This emphasis on the wage was crucial to the formation of Wages for Housework. As Selma James and others brought with them lessons from the anticolonial, civil rights, and student movements, Dalla Costa brought to Wages for Housework the operaisti’s sense of the wage as both economic compensation and political tool. Equally critical to the early thinking of Wages for Housework was Mario Tronti’s concept of the “social factory.” In the movement journal Quaderni rossi, Tronti argued that as social relations are subsumed by capital, society itself becomes a “factory” that organizes and supports production and circulation. Dalla Costa and the women of Wages for Housework deduced from Tronti’s theory what their male comrades had failed to: If all society had been made a factory, wasn’t housework also factory work? If so, why wasn’t it rewarded with a wage?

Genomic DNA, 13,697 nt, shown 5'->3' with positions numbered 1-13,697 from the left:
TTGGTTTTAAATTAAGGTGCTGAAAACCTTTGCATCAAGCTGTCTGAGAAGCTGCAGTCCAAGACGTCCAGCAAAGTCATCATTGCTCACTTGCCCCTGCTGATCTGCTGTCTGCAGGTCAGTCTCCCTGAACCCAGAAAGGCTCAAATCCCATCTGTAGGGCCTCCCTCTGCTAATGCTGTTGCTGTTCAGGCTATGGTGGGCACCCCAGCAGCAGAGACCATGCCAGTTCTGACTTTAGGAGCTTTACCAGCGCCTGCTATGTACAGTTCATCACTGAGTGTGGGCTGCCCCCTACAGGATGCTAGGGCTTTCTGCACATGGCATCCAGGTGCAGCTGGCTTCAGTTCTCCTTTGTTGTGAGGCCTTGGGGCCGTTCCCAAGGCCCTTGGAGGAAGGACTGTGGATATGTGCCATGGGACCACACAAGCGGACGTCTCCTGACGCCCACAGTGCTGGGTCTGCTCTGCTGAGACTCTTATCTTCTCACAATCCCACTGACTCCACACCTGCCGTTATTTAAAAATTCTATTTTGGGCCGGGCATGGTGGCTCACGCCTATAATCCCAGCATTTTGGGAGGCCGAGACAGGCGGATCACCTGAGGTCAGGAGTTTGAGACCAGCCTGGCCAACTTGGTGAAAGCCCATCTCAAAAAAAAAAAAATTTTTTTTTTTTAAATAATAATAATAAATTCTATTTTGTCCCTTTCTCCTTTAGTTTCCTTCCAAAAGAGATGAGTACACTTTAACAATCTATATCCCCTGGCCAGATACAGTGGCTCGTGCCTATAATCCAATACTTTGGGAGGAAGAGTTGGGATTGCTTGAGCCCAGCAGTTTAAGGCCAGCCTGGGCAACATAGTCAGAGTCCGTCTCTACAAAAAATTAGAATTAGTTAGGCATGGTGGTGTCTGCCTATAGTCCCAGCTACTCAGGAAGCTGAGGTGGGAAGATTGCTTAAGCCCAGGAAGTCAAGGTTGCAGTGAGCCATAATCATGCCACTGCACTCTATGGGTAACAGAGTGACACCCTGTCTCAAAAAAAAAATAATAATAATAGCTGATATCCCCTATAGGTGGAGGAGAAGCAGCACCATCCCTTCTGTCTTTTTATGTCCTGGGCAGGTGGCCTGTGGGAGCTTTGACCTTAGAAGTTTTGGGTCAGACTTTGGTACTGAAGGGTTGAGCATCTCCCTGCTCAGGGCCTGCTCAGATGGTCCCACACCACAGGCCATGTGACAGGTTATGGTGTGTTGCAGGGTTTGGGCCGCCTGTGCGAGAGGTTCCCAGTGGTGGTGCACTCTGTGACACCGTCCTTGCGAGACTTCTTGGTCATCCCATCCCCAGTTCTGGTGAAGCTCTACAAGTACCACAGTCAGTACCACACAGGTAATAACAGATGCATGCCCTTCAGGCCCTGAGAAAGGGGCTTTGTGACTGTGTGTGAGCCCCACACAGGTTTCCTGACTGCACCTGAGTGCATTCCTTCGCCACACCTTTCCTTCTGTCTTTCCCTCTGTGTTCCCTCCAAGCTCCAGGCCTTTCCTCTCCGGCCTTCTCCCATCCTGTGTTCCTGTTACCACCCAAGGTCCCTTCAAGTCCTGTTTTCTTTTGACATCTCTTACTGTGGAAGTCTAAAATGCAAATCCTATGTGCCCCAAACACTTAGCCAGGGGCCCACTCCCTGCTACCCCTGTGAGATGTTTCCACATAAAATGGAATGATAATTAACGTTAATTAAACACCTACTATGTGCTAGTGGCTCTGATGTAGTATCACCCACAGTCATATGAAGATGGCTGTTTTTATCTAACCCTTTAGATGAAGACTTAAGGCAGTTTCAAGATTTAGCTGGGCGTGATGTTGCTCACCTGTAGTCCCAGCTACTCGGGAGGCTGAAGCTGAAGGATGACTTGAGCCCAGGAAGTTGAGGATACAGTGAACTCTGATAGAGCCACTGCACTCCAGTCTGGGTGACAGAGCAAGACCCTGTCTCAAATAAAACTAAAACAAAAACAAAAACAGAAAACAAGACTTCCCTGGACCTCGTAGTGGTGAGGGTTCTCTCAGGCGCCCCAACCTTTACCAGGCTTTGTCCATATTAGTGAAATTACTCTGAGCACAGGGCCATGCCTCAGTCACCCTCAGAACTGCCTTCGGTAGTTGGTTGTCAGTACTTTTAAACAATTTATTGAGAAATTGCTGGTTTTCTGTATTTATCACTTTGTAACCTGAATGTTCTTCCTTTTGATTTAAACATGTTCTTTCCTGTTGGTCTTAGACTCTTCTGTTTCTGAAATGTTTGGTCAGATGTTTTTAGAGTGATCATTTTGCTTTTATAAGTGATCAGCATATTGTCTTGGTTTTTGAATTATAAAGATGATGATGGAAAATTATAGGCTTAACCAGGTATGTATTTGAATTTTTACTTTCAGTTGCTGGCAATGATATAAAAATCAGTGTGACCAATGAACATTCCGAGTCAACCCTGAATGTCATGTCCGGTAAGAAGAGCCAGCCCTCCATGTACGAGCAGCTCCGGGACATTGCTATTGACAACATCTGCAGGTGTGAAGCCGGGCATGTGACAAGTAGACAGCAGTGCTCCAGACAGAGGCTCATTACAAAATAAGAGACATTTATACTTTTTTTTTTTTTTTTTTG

These ideas were not entirely new. Women had been arguing for wages for housework since at least the early 20th century; Crystal Eastman called for “a generous endowment of motherhood provided by legislation” in her opening address to the First Feminist Congress in 1919. The idea that the work of raising children should be recognized and remunerated as well as any other job surfaced again among American welfare-rights activists in the 1960s, who demanded that welfare be dignified with the title of a “wage.” These efforts built upon Engels’s observation in The Origin of the Family, Private Property, and the State that while the first historical division of labor was one based on sex — leaving the responsibility of household management to women — it was only with the rise of private property and the patriarchal monogamous family that this division became hierarchical, devaluing the social contributions of women. As the communistic household dissolved, Engels wrote, domestic work lost its public character: “It no longer concerned society. . . . The modern individual family is founded on the open or concealed domestic slavery of the wife.” Feminists’ demand for payments to mothers and housewives was an attempt to free women from the “domestic slavery” of dependency on the male wage and to return the private struggle of women to public concern.